Judge
FILE – Chancery Judge Crystal Wise Martin listens as lawyer Rob McDuff, attorney for Parents For , presents arguments in a that says the violates its own constitution with a grant program for private schools, during a hearing in Jackson, Miss., Aug. 23, 2022. (AP Photo/Rogelio V. Solis, File)

By EMILY WAGSTER PETTUS
Associated Press

JACKSON, Miss. (AP) – A Mississippi judge has blocked a state law that put $10 million of federal pandemic relief money into infrastructure grants for private schools.

The ruling by Hinds County Chancery…

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Judge rules public funds to private schools is unconstitutional

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Judge rules public funds to private schools is unconstitutional

A judge ruled on Thursday that the giving $10 million in pandemic relief funds to private schools for infrastructure improvements is unconstitutional.

The Legislature passed the bills appropriating this money at the end of the 2022 session in early April, a move that frustrated some advocates and legislators. The funding comes from the (ARPA), which gave the Mississippi Legislature $1.8 billion to spend on pandemic response, government services, and infrastructure improvements to water, sewer, and broadband.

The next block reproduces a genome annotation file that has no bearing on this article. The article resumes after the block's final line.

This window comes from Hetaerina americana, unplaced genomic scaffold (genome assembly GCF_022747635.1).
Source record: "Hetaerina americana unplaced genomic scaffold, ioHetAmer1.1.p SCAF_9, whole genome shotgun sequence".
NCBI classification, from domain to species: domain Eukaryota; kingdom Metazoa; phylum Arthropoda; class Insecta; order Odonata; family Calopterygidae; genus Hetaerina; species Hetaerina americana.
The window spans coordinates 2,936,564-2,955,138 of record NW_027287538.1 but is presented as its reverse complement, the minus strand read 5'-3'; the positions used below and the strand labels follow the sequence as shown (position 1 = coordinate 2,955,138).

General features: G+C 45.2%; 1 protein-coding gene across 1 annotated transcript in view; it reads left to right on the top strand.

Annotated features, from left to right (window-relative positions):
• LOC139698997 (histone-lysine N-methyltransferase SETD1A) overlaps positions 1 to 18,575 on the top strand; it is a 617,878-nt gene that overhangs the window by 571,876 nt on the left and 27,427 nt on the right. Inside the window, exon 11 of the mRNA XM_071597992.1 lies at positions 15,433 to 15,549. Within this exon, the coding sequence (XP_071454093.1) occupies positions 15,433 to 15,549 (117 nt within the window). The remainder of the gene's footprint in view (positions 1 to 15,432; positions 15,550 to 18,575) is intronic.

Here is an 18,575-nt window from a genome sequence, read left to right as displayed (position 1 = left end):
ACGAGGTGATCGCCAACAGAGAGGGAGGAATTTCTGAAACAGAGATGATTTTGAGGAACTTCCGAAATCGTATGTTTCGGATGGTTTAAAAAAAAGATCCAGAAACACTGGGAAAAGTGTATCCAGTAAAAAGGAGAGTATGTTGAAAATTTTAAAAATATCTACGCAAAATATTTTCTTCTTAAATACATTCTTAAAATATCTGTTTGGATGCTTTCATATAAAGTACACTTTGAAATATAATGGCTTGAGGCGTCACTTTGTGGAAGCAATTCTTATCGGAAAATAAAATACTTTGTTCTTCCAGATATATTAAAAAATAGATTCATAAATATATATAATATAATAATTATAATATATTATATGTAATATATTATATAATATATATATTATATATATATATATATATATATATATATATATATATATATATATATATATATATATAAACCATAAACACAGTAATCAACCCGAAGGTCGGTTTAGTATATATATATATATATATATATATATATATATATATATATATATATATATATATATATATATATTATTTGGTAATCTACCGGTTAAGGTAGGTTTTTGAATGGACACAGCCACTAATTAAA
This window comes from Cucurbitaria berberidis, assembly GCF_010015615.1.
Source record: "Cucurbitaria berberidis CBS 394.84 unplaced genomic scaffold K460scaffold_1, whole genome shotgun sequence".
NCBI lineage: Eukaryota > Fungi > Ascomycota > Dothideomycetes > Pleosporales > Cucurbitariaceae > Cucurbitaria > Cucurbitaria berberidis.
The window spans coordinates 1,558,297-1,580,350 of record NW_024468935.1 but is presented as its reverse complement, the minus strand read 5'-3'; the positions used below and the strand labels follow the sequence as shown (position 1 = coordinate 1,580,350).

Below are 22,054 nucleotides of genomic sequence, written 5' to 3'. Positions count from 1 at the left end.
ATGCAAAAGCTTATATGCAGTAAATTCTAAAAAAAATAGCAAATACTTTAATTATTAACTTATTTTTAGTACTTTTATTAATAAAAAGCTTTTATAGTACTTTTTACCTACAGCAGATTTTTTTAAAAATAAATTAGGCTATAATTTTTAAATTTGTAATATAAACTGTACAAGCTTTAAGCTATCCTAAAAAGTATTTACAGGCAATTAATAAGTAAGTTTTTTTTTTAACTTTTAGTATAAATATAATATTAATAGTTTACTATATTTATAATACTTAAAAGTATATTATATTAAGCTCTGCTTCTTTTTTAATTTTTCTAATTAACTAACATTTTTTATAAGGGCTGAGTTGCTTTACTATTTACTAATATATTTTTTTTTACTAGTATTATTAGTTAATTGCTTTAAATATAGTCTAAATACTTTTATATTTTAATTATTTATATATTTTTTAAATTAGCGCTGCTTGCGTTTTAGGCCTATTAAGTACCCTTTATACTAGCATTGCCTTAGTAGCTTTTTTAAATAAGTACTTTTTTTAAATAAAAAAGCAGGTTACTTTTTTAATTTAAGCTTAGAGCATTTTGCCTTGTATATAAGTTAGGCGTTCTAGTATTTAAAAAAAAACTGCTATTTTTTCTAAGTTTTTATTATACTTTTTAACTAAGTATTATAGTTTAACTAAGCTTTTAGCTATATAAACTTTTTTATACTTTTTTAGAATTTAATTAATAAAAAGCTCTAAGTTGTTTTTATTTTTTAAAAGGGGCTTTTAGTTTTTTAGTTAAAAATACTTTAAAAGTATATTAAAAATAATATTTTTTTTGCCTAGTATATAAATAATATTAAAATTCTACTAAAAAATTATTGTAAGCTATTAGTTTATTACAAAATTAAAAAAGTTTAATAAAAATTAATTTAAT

The was filed by The American Civil Liberties Union (ACLU), Democracy Forward, and the on behalf of Parents for , a Jackson-based national nonprofit. Attorneys from these three parties argued that Section 208 of the Mississippi Constitution prohibits allocating any public funds for private schools, making the money allocated earlier this year unconstitutional. They asked the court to block the state from enforcing the law. 

Section 208, the portion of the Mississippi Constitution in question, reads in its entirety: 

“No religious or other sect or sects shall ever control any part of the school or other educational funds of this state; nor shall any funds be appropriated toward the support of any sectarian school, or to any school that at the time of receiving such appropriation is not conducted as a free school.” 

READ MORE: Lawmakers spent public money on private schools. Does it violate the Mississippi Constitution?